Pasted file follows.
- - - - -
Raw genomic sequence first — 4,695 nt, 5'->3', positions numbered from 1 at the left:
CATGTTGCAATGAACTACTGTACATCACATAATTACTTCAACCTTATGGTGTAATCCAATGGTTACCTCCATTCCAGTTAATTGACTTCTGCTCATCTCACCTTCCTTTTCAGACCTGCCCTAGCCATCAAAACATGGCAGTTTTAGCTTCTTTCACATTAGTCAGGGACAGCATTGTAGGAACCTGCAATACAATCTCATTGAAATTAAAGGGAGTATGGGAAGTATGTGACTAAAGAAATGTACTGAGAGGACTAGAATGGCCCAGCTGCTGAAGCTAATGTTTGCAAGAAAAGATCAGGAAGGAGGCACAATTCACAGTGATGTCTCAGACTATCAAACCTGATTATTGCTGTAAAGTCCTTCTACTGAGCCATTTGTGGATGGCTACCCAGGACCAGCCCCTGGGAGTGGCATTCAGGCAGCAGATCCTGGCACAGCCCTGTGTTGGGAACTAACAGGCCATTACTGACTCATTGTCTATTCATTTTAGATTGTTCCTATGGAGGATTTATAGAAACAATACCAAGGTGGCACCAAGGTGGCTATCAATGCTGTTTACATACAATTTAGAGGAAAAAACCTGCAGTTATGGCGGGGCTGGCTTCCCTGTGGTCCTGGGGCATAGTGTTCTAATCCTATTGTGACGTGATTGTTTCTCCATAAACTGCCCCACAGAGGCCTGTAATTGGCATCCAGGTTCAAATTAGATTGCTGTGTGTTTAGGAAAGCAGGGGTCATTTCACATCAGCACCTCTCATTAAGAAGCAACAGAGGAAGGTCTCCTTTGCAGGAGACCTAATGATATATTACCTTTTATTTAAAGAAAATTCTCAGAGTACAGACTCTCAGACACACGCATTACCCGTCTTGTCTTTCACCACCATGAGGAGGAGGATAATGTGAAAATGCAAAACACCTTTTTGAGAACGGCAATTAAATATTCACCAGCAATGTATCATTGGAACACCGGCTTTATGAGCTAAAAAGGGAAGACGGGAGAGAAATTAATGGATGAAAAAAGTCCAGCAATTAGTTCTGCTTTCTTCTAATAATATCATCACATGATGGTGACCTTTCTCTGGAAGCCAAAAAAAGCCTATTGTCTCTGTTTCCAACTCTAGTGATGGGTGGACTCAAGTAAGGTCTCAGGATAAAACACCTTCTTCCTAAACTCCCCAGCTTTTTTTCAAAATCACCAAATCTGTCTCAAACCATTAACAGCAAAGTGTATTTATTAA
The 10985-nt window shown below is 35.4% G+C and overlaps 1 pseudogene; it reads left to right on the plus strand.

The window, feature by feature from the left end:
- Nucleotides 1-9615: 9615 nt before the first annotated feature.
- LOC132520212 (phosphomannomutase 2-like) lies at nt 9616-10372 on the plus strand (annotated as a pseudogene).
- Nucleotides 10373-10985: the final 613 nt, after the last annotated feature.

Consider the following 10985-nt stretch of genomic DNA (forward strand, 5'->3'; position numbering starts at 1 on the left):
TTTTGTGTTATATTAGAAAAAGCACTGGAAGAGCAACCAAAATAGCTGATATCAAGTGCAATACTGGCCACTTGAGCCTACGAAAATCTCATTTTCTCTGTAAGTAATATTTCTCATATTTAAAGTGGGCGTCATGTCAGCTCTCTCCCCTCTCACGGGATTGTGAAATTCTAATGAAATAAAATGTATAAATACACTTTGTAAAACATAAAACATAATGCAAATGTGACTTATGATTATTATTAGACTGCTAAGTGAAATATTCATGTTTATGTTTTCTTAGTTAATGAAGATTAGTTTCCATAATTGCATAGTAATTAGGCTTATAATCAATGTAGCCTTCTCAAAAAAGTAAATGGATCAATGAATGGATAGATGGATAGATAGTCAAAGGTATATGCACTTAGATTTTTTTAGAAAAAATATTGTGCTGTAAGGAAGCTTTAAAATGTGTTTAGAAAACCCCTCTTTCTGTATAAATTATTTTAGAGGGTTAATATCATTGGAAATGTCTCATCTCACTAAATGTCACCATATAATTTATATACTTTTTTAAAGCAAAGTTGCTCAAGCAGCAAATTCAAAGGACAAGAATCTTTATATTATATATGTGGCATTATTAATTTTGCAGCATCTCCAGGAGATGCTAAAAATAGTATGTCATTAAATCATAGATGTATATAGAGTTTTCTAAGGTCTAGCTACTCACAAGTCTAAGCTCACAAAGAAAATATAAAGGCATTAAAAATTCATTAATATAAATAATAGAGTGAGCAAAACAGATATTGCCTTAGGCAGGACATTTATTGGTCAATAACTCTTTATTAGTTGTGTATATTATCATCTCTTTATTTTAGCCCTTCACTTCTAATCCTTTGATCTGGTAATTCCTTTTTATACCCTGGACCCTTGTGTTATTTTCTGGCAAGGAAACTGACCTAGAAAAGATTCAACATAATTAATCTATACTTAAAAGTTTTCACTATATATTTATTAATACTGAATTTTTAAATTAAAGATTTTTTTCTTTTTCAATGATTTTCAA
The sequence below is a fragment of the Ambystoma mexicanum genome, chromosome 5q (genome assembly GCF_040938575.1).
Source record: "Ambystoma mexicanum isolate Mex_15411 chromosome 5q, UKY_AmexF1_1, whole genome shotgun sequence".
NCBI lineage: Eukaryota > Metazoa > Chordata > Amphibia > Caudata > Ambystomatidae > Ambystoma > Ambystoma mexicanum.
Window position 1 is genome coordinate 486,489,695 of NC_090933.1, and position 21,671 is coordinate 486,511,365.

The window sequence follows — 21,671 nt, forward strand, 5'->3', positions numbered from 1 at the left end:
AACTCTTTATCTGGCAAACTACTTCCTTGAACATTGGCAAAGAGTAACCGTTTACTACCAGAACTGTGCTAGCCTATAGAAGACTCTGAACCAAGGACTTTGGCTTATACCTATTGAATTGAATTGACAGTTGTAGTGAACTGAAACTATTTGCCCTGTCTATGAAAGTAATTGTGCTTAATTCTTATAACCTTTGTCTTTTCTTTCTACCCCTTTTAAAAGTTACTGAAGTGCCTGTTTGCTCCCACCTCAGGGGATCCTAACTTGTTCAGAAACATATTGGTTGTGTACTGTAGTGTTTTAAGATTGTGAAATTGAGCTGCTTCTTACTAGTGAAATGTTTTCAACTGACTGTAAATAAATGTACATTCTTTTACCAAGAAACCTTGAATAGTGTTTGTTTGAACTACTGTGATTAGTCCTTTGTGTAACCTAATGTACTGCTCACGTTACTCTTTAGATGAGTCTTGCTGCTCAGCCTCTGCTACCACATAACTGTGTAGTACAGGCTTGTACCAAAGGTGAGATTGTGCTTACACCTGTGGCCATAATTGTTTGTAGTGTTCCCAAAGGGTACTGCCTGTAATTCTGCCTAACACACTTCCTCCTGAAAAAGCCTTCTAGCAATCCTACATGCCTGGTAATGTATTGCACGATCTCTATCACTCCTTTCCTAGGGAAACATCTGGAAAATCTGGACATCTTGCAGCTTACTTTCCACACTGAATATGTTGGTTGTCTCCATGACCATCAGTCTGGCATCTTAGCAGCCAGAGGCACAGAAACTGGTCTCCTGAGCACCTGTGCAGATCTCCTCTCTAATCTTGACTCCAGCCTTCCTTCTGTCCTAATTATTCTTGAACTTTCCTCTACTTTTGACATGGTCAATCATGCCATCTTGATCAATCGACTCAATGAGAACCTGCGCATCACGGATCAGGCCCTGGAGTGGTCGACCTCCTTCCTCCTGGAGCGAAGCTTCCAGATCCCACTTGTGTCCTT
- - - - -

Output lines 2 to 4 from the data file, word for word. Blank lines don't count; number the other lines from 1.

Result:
CATGTTGCAATGAACTACTGTACATCACATAATTACTTCAACCTTATGGTGTAATCCAATGGTTACCTCCATTCCAGTTAATTGACTTCTGCTCATCTCACCTTCCTTTTCAGACCTGCCCTAGCCATCAAAACATGGCAGTTTTAGCTTCTTTCACATTAGTCAGGGACAGCATTGTAGGAACCTGCAATACAATCTCATTGAAATTAAAGGGAGTATGGGAAGTATGTGACTAAAGAAATGTACTGAGAGGACTAGAATGGCCCAGCTGCTGAAGCTAATGTTTGCAAGAAAAGATCAGGAAGGAGGCACAATTCACAGTGATGTCTCAGACTATCAAACCTGATTATTGCTGTAAAGTCCTTCTACTGAGCCATTTGTGGATGGCTACCCAGGACCAGCCCCTGGGAGTGGCATTCAGGCAGCAGATCCTGGCACAGCCCTGTGTTGGGAACTAACAGGCCATTACTGACTCATTGTCTATTCATTTTAGATTGTTCCTATGGAGGATTTATAGAAACAATACCAAGGTGGCACCAAGGTGGCTATCAATGCTGTTTACATACAATTTAGAGGAAAAAACCTGCAGTTATGGCGGGGCTGGCTTCCCTGTGGTCCTGGGGCATAGTGTTCTAATCCTATTGTGACGTGATTGTTTCTCCATAAACTGCCCCACAGAGGCCTGTAATTGGCATCCAGGTTCAAATTAGATTGCTGTGTGTTTAGGAAAGCAGGGGTCATTTCACATCAGCACCTCTCATTAAGAAGCAACAGAGGAAGGTCTCCTTTGCAGGAGACCTAATGATATATTACCTTTTATTTAAAGAAAATTCTCAGAGTACAGACTCTCAGACACACGCATTACCCGTCTTGTCTTTCACCACCATGAGGAGGAGGATAATGTGAAAATGCAAAACACCTTTTTGAGAACGGCAATTAAATATTCACCAGCAATGTATCATTGGAACACCGGCTTTATGAGCTAAAAAGGGAAGACGGGAGAGAAATTAATGGATGAAAAAAGTCCAGCAATTAGTTCTGCTTTCTTCTAATAATATCATCACATGATGGTGACCTTTCTCTGGAAGCCAAAAAAAGCCTATTGTCTCTGTTTCCAACTCTAGTGATGGGTGGACTCAAGTAAGGTCTCAGGATAAAACACCTTCTTCCTAAACTCCCCAGCTTTTTTTCAAAATCACCAAATCTGTCTCAAACCATTAACAGCAAAGTGTATTTATTAA
The 10985-nt window shown below is 35.4% G+C and overlaps 1 pseudogene; it reads left to right on the plus strand.

The window, feature by feature from the left end: